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    Topic review

    Rhinitis: Classification, Types, Pathophysiology

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    Submitted by: Georgia Liva


    Rhinitis describes a pattern of symptoms as a result of nasal inflammation and/or dysfunction of the nasal mucosa. It is an umbrella entity that includes many different subtypes, several of which escape of complete characterization. Rhinitis is considered as a pathologic condition with considerable morbidity and financial burden on health care systems worldwide. Its economic impact is further emphasized by the fact that it represents a risk factor for other conditions such as sinusitis, asthma, learning disabilities, behavioral changes, and psychological impairment. Rhinitis may be associated with many etiologic triggers such as infections, immediate-type allergic responses, inhaled irritants, medications, hormonal disturbances, and neural system dysfunction. 

    1. Introduction

    Rhinitis is an entity that includes many different subtypes and is mainly used to describe a pattern of nasal symptoms such as nasal congestion/obstruction, rhinorrhea, sneezing and pruritus that appear as a result of inflammation and/or dysfunction of the nasal mucosa [1][2][3][4]. There are three distinct rhinitis subgroups that are widely accepted: allergic rhinitis (AR), infectious rhinitis, and non-allergic, non-infectious rhinitis (NAR) [5]. These phenotypes, however, are dynamic and may develop into one another. Therefore, caution against oversimplification should be advised since an overlapping or combined phenotype may exist in several patients [5][6]. For phenotype classification, various criteria may be used, including the severity of disease (mild, moderate/severe), pattern of symptoms (seasonal/perennial or intermittent/persistent), predominant symptom (runners/blockers), possible triggering factor (allergens, infectious agents, etc.) and response to treatment (controlled/uncontrolled) [7][8][9][10]. Recently, another disease categorization has been proposed based on endotype, and grouping rhinitis depending on the specific pathophysiological pathway [1][5].
    The prevalence of allergic rhinitis in the United States of America ranges from 9% to 42%, which is translated to approximately 58-million people, when the prevalence of non-allergic rhinitis appears to be 19 million and mixed rhinitis 26-million people [4]. In the UK, the prevalence reaches 26% in adults, with an observed peak in the third and fourth decades of age [11][12]. Rhinitis is considered one of the most common medical conditions, with significant impairment of quality of life. Apart from upper airway symptoms, sleeping and psychological disturbances, decreased work productivity and school performance impairment must be taken under consideration [2][3]. Rhinitis is also associated with a considerable financial burden [1]. All of the above constitute the indirect costs of rhinitis, but there also exist direct costs such as physician office visits, lab tests and medication [1][4].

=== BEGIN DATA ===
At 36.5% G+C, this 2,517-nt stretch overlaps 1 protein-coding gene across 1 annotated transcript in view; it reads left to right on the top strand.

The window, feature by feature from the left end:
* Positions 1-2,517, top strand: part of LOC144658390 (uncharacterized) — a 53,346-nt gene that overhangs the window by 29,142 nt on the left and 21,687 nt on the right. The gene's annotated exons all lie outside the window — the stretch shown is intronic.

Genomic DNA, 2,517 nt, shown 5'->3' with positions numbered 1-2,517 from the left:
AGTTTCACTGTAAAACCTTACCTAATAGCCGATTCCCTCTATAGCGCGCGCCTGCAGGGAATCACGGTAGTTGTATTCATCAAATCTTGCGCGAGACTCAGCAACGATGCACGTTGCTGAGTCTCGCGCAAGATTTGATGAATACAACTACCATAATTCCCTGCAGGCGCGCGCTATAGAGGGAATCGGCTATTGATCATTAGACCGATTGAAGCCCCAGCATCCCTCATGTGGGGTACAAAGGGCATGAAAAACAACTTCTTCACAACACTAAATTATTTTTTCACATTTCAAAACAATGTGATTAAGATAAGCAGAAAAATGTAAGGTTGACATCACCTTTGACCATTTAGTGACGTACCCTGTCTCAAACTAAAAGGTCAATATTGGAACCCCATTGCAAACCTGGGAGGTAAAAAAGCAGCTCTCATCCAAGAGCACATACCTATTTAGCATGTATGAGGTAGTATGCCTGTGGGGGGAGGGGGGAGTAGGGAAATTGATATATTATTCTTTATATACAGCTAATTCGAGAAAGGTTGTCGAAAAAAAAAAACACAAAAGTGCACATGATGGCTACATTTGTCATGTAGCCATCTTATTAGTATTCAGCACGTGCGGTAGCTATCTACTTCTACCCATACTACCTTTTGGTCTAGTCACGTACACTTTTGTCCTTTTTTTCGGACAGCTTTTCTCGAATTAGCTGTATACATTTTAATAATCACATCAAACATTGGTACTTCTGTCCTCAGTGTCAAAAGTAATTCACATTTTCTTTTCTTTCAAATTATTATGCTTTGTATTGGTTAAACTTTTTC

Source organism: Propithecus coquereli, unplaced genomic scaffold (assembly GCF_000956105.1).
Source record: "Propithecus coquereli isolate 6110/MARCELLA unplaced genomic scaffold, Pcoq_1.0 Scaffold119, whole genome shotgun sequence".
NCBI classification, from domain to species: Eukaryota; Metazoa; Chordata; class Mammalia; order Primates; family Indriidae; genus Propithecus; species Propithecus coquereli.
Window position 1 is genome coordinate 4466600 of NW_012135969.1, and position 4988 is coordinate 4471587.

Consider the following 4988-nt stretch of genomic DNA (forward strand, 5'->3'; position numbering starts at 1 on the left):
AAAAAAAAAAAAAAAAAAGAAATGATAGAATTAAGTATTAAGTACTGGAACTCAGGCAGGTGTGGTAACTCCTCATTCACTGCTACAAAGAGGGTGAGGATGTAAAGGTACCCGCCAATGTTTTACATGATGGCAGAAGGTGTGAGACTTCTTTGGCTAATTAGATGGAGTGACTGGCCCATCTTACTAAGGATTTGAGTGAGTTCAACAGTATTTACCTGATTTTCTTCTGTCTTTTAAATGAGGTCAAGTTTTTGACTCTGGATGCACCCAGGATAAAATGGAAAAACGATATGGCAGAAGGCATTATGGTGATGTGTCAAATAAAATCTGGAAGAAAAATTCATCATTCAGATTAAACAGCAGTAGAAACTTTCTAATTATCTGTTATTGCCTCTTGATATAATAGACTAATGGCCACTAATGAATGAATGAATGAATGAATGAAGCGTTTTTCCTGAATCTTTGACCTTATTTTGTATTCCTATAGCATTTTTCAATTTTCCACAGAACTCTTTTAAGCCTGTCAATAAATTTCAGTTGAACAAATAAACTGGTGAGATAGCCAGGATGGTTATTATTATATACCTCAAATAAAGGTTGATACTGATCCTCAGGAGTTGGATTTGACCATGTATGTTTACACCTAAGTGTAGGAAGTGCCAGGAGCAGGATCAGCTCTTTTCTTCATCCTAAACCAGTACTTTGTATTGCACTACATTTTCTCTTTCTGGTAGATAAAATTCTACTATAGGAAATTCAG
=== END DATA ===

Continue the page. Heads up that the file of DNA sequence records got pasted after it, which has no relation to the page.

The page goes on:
2. Allergic Rhinitis

    Allergic rhinitis is a well-defined endotype according to ARIA. It is defined as an IgE-mediated, type 1 hypersensitivity response to a spectrum of inhaled environmental allergens [5][13][14][15]. Allergic rhinitis is characterized by anterior or posterior rhinorrhea, nasal congestion/blockage, itching of the nose, and sneezing occurring for more than one hour on two or more consecutive days [8]. According to ARIA, allergic rhinitis is categorized based on symptom duration, intermittent and persistent, and severity, mild–moderate and severe. Allergens associated with allergic rhinitis are proteins that come from airborne particles including pollens, dust mites, insect feces, animal dander, and molds [5][13][14][15]. The common comorbidities associated with allergic rhinitis are asthma and conjunctivitis. Its strong correlation with asthma may be explained by the theory of the unified airway, which dictates that the upper and lower airway inflammation share common pathophysiologic mechanisms, coexisting and communicating via the systemic circulation [16][17][18][19]. Clinical expression of the disease is a result of a cascade of immunological and biochemical events. Allergens are inhaled, superimposed to nasal mucous, and diffuse into nasal tissues. Then, antigen-presenting cells (APCs) break antigens into antigenic peptides and migrate to lymph nodes to present the peptides to naïve CD4+ T lymphocytes (T cells) [13].
    The process of activation of CD4+ T lymphocytes includes the interaction of specific surface T-cell receptors with allergen MHC class II complexes on the APCs [13][20]. Dendritic Cells (DCs) and signals from antigen presentation assist the differentiation of naïve T helper cells to Th1 or Th2. Th2 lymphocytes activate the production of specific cytokines which cause the synthesis of IgE antibodies from B-cells. IgE antibodies have the ability to bind to high-affinity receptors on the surface of dendritic cells, on low-affinity receptors on monocytes-macrophages and B-lymphocytes and on high-affinity tetrameric receptors FcεRl on mast cells and on basophils [13][21][22]. The latter interaction induces the cellular allergic reaction and the activation of several signaling cascades. One of these leads to granule exocytosis and release of preformed or newly created inflammatory mediators (such as histamine, leukotrienes, prostaglandins, platelet-activating factor, etc.).